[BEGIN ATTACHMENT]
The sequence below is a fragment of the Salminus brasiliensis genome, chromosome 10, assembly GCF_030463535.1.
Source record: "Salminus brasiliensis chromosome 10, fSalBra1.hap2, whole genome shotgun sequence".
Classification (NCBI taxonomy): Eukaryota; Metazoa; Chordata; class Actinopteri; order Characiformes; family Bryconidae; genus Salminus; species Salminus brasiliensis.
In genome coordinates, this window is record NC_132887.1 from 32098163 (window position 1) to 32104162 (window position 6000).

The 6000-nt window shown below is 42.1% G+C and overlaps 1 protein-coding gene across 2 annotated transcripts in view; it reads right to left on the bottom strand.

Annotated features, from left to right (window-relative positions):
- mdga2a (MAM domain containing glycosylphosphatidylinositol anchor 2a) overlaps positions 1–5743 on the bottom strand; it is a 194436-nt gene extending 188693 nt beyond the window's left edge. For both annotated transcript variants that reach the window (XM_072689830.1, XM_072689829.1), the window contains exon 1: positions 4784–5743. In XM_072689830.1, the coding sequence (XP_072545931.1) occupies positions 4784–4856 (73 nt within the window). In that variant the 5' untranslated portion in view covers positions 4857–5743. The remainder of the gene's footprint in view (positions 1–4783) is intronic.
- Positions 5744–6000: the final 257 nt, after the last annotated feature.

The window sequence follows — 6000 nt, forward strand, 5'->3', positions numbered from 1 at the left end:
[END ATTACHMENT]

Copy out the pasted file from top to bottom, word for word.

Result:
The sequence below is a fragment of the Salminus brasiliensis genome, chromosome 10, assembly GCF_030463535.1.
Source record: "Salminus brasiliensis chromosome 10, fSalBra1.hap2, whole genome shotgun sequence".
Classification (NCBI taxonomy): Eukaryota; Metazoa; Chordata; class Actinopteri; order Characiformes; family Bryconidae; genus Salminus; species Salminus brasiliensis.
In genome coordinates, this window is record NC_132887.1 from 32098163 (window position 1) to 32104162 (window position 6000).

The 6000-nt window shown below is 42.1% G+C and overlaps 1 protein-coding gene across 2 annotated transcripts in view; it reads right to left on the bottom strand.

Annotated features, from left to right (window-relative positions):
- mdga2a (MAM domain containing glycosylphosphatidylinositol anchor 2a) overlaps positions 1–5743 on the bottom strand; it is a 194436-nt gene extending 188693 nt beyond the window's left edge. For both annotated transcript variants that reach the window (XM_072689830.1, XM_072689829.1), the window contains exon 1: positions 4784–5743. In XM_072689830.1, the coding sequence (XP_072545931.1) occupies positions 4784–4856 (73 nt within the window). In that variant the 5' untranslated portion in view covers positions 4857–5743. The remainder of the gene's footprint in view (positions 1–4783) is intronic.
- Positions 5744–6000: the final 257 nt, after the last annotated feature.

The window sequence follows — 6000 nt, forward strand, 5'->3', positions numbered from 1 at the left end: